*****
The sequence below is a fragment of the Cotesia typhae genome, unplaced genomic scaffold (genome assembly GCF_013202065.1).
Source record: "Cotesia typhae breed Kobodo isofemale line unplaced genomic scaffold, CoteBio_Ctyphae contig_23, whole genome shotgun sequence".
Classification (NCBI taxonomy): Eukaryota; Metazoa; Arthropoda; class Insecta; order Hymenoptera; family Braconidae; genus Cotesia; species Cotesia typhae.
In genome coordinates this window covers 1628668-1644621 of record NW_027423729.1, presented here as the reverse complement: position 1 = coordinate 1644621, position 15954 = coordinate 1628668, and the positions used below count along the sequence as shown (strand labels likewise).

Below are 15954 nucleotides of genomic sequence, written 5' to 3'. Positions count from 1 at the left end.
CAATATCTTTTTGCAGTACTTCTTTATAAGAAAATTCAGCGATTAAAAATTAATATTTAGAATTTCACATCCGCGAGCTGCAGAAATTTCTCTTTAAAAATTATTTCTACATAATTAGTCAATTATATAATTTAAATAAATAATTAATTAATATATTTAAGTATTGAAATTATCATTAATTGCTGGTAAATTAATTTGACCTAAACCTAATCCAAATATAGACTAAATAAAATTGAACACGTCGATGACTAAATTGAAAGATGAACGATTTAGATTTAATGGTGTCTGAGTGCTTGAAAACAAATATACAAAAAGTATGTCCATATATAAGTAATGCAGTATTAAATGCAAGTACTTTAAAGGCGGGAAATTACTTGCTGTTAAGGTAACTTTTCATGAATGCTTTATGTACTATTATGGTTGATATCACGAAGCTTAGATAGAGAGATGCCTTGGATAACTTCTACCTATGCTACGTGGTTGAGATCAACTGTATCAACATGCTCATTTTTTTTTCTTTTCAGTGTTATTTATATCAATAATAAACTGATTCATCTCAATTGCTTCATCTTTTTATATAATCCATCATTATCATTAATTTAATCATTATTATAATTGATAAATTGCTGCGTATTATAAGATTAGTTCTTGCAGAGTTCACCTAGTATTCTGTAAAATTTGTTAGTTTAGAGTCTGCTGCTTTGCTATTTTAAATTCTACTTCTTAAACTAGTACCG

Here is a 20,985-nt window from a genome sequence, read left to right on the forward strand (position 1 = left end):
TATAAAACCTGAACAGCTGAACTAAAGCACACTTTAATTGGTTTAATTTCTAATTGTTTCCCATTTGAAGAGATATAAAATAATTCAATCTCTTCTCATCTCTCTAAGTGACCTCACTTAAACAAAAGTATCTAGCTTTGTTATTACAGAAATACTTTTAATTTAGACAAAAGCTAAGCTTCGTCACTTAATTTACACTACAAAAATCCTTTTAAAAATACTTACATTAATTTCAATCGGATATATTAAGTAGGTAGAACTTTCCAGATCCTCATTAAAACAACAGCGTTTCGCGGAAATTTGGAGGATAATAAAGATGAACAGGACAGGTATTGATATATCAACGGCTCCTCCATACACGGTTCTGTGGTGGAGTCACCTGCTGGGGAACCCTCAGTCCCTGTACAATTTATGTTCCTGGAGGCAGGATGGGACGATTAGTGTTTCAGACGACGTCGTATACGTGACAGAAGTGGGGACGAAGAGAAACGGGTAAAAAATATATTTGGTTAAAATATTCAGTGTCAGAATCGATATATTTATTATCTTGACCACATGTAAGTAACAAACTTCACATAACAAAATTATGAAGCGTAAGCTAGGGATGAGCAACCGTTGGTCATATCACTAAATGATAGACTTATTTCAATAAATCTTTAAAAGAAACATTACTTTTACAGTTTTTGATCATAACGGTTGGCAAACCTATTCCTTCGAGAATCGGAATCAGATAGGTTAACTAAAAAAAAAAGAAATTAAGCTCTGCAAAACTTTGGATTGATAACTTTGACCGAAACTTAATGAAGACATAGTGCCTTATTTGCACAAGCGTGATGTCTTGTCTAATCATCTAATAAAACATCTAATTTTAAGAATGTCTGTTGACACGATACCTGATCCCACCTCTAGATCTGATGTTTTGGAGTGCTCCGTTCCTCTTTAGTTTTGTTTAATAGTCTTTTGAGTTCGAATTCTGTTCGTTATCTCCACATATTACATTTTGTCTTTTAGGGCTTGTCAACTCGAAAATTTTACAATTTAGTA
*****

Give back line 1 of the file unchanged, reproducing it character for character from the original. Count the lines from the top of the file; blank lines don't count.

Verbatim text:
The sequence below is a fragment of the Cotesia typhae genome, unplaced genomic scaffold (genome assembly GCF_013202065.1).